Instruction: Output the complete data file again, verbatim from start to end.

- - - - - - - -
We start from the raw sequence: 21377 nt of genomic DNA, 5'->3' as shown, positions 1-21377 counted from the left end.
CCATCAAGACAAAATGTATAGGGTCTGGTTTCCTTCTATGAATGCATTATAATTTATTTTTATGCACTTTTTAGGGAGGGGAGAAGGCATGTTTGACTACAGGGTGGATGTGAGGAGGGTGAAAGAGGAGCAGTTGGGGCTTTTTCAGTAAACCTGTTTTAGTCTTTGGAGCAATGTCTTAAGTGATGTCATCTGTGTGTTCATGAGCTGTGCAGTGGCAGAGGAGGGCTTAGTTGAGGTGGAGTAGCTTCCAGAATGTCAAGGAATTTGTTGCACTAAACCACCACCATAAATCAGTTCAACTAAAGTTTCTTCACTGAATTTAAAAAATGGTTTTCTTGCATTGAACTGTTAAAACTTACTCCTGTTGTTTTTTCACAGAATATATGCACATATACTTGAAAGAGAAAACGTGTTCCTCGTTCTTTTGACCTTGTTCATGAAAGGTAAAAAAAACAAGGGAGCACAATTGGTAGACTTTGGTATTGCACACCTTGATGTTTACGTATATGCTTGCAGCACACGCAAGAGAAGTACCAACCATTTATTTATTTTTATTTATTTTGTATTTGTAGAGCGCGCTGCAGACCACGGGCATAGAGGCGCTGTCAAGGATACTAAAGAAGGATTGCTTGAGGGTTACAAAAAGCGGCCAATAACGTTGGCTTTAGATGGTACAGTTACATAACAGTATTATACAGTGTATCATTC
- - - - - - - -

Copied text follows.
We start from the raw sequence: 21377 nt of genomic DNA, 5'->3' as shown, positions 1-21377 counted from the left end.
CCATCAAGACAAAATGTATAGGGTCTGGTTTCCTTCTATGAATGCATTATAATTTATTTTTATGCACTTTTTAGGGAGGGGAGAAGGCATGTTTGACTACAGGGTGGATGTGAGGAGGGTGAAAGAGGAGCAGTTGGGGCTTTTTCAGTAAACCTGTTTTAGTCTTTGGAGCAATGTCTTAAGTGATGTCATCTGTGTGTTCATGAGCTGTGCAGTGGCAGAGGAGGGCTTAGTTGAGGTGGAGTAGCTTCCAGAATGTCAAGGAATTTGTTGCACTAAACCACCACCATAAATCAGTTCAACTAAAGTTTCTTCACTGAATTTAAAAAATGGTTTTCTTGCATTGAACTGTTAAAACTTACTCCTGTTGTTTTTTCACAGAATATATGCACATATACTTGAAAGAGAAAACGTGTTCCTCGTTCTTTTGACCTTGTTCATGAAAGGTAAAAAAAACAAGGGAGCACAATTGGTAGACTTTGGTATTGCACACCTTGATGTTTACGTATATGCTTGCAGCACACGCAAGAGAAGTACCAACCATTTATTTATTTTTATTTATTTTGTATTTGTAGAGCGCGCTGCAGACCACGGGCATAGAGGCGCTGTCAAGGATACTAAAGAAGGATTGCTTGAGGGTTACAAAAAGCGGCCAATAACGTTGGCTTTAGATGGTACAGTTACATAACAGTATTATACAGTGTATCATTC